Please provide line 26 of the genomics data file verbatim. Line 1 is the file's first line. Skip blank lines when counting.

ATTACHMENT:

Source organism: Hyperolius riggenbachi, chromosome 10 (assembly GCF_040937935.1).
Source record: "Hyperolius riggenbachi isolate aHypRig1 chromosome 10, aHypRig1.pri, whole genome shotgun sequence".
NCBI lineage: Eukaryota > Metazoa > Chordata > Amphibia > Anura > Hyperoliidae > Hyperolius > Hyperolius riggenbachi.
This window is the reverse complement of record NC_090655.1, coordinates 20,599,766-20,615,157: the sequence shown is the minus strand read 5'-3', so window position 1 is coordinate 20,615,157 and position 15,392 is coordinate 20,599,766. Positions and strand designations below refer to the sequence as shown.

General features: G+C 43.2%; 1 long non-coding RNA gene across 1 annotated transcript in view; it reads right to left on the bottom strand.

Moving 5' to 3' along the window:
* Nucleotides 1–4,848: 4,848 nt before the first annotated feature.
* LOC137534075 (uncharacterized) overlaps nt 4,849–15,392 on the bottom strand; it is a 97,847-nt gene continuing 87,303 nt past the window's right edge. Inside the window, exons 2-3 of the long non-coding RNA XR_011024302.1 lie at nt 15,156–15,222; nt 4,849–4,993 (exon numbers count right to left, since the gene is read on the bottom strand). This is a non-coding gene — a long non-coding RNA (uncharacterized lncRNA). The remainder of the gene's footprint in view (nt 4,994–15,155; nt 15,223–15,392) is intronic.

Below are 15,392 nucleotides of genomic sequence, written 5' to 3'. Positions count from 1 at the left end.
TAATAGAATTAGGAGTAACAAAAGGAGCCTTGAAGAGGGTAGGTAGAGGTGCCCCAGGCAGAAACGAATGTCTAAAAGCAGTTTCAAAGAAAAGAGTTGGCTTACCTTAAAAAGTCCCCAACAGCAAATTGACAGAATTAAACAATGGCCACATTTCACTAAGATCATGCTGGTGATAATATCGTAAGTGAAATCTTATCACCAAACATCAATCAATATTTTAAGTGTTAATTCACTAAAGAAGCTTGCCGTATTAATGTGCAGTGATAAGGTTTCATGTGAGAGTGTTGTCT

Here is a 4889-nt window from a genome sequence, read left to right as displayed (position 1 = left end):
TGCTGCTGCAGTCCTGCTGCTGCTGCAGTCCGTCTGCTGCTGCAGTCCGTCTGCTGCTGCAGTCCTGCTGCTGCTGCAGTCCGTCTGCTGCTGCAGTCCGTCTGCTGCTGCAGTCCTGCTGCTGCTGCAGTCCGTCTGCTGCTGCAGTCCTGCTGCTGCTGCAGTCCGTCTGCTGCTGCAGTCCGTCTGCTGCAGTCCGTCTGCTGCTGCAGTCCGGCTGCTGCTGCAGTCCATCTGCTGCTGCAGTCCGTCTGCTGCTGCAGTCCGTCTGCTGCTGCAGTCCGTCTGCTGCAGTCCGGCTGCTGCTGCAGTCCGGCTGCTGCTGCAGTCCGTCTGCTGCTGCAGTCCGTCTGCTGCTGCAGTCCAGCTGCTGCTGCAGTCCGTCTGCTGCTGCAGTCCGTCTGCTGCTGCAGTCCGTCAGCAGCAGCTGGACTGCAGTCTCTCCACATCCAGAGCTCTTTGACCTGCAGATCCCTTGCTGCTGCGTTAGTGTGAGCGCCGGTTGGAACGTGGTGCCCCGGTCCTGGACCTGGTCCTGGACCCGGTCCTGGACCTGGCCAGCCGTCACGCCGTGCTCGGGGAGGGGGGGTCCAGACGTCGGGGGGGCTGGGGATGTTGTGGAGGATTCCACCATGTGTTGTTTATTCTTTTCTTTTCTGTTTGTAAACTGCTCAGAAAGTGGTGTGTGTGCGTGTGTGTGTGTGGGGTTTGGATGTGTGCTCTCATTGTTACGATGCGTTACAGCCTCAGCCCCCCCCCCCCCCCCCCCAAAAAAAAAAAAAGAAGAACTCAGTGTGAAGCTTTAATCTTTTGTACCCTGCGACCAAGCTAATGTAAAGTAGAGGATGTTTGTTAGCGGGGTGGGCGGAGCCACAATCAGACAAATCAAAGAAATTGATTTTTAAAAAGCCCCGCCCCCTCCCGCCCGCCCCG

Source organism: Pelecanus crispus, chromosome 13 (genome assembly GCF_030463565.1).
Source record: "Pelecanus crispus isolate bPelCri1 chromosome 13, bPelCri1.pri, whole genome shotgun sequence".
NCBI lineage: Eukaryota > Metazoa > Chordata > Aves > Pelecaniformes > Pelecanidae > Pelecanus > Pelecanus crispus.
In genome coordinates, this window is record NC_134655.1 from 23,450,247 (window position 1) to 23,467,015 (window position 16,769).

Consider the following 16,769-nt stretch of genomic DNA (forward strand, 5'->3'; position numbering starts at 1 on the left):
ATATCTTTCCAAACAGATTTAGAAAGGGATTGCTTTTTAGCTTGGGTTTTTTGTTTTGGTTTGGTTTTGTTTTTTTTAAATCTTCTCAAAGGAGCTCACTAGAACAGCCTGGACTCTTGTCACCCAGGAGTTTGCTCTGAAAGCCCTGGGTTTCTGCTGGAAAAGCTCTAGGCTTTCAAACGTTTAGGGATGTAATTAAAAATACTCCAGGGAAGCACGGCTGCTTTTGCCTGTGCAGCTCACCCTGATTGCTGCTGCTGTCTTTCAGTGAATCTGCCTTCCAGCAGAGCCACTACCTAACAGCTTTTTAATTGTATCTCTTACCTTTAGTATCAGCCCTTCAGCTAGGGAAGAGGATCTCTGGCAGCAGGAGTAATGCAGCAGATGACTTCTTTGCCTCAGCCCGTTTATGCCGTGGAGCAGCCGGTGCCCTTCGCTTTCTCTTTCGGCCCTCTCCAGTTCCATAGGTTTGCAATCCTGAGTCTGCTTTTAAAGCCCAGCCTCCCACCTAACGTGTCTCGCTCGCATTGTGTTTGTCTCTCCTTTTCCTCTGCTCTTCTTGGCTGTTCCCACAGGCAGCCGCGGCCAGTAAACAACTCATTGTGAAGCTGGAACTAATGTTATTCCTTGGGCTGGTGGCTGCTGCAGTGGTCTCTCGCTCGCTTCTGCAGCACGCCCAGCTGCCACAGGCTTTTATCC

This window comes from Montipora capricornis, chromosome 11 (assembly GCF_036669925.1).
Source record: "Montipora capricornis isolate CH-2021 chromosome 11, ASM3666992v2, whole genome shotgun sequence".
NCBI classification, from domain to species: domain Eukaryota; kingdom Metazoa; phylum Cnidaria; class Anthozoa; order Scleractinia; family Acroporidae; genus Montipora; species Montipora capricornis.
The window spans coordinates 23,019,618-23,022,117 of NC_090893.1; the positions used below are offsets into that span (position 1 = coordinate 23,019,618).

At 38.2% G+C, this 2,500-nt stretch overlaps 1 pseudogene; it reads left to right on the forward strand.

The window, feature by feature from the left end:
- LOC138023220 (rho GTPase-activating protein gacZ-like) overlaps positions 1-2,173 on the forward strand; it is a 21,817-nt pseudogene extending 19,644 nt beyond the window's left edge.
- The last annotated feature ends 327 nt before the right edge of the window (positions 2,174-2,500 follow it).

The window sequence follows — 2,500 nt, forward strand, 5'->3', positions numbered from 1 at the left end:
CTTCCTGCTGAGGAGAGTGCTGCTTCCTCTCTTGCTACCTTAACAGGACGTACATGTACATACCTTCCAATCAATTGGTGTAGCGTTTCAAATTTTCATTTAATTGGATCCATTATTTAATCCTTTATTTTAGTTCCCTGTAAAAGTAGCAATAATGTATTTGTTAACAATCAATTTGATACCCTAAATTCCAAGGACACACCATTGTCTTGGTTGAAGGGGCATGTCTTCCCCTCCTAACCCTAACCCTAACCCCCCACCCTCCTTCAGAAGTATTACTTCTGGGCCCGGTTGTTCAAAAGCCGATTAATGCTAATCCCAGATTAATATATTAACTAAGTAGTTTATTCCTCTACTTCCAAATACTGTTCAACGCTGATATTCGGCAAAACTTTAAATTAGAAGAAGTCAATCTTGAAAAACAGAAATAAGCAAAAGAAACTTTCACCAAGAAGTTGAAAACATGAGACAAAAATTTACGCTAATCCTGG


- The last annotated feature ends 327 nt before the right edge of the window (positions 2,174-2,500 follow it).